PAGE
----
March 20 history program on the Wide Awakes
Bands of young men carrying torches down Main Street Fond du Lac! Militant politicos! Uniform-wearing radicals! We’re talking, of course, of the ’60s. The 1860s.
The story of the strange, yet effective political activities of the Wide Awake clubs in Fond du Lac County will be the focus of a History at Home presentation at 6 p.m. Thursday, March 20, at the Fond du Lac Public Library. Wide Awakes and the Election of 1860 will be presented by Marian University History graduate Andrew Lang.
Calling themselves Wide Awakes, young men in Fond du Lac, Ripon, Waupun and other towns voluntarily organized militant clubs to campaign for Republican Party anti-slavery candidates during the summer and fall of 1860. The Wide Awakes were one of the most popular yet short-lived political clubs in American history.
The exact origin of the name Wide Awakes is uncertain. Many trace it to the Hartford, Conn., newspaper headline, “Republicans Wide Awake,” describing the excitement following the visits by high-profile party leaders Cassius M. Clay and Abraham Lincoln in the winter of 1860.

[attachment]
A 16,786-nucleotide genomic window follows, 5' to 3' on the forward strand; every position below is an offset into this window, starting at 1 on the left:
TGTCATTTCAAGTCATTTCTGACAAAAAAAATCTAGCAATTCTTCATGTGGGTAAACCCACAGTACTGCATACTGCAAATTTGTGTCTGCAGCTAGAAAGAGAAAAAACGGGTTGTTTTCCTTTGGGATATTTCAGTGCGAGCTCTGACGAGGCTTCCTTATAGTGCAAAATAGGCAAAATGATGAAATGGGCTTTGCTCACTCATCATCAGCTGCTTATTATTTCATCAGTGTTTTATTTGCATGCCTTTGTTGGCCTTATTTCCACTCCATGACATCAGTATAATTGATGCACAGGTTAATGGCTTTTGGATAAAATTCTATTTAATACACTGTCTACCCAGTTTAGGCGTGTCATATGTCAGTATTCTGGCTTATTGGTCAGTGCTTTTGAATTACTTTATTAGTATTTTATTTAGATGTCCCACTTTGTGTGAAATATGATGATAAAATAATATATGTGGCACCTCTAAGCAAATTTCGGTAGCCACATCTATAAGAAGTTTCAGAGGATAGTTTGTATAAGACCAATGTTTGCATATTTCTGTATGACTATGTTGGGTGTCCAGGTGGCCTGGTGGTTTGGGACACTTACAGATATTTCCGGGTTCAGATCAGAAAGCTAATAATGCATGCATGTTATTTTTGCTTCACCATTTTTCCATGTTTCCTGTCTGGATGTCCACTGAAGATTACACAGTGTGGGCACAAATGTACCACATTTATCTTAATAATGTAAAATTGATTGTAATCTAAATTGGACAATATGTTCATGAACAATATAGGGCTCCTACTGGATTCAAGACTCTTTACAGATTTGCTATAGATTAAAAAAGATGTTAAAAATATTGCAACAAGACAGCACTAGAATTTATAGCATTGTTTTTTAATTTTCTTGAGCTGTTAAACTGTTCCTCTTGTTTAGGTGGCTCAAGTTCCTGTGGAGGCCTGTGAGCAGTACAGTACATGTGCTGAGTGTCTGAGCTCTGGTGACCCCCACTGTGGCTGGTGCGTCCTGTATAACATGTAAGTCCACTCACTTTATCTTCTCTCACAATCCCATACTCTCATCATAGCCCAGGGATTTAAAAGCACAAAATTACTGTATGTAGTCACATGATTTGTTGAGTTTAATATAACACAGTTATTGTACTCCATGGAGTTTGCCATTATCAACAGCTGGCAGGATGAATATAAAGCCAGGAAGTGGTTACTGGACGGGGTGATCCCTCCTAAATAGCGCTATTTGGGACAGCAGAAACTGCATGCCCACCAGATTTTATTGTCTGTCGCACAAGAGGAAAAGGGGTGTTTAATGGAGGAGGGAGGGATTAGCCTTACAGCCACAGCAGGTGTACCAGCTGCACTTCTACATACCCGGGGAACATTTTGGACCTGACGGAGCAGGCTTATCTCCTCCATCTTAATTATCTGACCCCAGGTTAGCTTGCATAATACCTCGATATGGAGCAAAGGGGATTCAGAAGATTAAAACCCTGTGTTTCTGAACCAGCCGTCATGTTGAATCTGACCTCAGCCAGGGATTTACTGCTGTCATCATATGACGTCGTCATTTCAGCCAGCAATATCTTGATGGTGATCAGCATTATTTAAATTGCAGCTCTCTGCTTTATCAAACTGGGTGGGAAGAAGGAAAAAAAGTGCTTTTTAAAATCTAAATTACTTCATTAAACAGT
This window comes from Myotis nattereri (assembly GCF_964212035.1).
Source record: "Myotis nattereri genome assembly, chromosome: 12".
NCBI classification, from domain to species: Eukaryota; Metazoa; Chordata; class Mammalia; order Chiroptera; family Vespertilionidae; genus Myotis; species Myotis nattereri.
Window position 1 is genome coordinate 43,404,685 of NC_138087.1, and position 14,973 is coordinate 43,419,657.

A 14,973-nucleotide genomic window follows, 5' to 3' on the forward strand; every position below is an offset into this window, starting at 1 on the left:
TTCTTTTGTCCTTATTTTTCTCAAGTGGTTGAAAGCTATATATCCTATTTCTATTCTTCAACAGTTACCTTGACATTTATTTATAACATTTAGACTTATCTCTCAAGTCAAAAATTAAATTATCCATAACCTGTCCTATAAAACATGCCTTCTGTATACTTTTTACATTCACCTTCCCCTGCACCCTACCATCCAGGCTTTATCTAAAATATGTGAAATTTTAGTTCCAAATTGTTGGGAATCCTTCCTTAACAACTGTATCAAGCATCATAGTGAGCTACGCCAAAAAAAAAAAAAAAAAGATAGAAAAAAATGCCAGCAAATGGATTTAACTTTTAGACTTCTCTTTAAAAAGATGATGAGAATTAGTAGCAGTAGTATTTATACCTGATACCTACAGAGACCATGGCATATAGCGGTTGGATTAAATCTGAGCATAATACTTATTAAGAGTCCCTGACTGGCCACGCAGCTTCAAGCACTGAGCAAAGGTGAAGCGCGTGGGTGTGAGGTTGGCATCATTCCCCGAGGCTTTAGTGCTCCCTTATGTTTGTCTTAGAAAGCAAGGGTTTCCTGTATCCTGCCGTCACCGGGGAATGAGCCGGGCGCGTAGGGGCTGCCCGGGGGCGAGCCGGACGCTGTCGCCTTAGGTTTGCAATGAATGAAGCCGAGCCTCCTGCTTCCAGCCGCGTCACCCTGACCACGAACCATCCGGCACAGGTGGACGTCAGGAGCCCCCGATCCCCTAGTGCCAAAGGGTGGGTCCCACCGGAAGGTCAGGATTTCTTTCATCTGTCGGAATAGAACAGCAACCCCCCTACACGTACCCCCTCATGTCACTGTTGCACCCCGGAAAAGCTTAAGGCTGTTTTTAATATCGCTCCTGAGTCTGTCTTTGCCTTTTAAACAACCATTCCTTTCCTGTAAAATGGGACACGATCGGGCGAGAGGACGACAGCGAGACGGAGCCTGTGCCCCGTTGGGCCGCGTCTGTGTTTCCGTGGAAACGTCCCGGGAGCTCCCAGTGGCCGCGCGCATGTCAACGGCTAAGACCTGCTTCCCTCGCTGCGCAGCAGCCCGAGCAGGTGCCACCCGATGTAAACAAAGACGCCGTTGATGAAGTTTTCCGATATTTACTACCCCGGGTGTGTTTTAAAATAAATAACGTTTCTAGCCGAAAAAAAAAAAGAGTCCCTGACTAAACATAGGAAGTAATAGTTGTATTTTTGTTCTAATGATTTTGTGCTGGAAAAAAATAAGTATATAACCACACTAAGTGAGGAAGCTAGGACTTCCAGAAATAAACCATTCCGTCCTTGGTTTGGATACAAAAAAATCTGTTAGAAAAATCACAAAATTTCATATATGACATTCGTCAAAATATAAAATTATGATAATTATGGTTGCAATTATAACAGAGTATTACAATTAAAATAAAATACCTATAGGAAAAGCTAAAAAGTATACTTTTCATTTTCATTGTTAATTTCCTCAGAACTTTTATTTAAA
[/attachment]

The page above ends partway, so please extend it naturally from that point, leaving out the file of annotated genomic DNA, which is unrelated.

In Fond du Lac, it was a time of political violence, intimidation and change. Immigrants were moving into the area, and younger voters helped the Republic Party to a sweeping victory in what Civil War scholar James M. McPherson called "The Revolution of 1860.”
Lang became interested in the Wide Awakes after reading “1861,” by Adam Goodheart. Intrigued, he delved into the microfilm at the Fond du Lac Public Library and found a newspaper article about a large Wide Awake demonstration in Fond du Lac in October 1860. He discovered that there was much more to the Wide Awakes than parades. Club members acted as security at Republican campaign rallies, worked to combat voter suppression and prevented federal marshals from arresting the fugitive abolitionist Sherman Booth.
Lang recently graduated from Marian University with a bachelor’s in History and plans to pursue a Ph.D. in American History. His areas of interest are Civil War era politics, American Revolution era ideology, Native American policy and changes in suffrage laws.
History at Home at the Fond du Lac Public Library is a monthly series of programs on local and state history held the third Thursday of the month. Programs are free and open to the public; no registration is required. Upcoming programs:
April 17: 80 Acres & the Founding of Fond du Lac, presented by local historian Tracy Reinhardt
May 15: History of Memorial Day
June 19: How Cows Created Wisconsin, presented by Ed Janus, author of Creating Dairyland
Photo, above: This drawing from Frank Leslie's Illustrated Newspaper dated Oct. 13, 1860, shows a Wide Awake procession in New York City and is an example of what a Wide Awake nighttime march might have looked like in Fond du Lac County.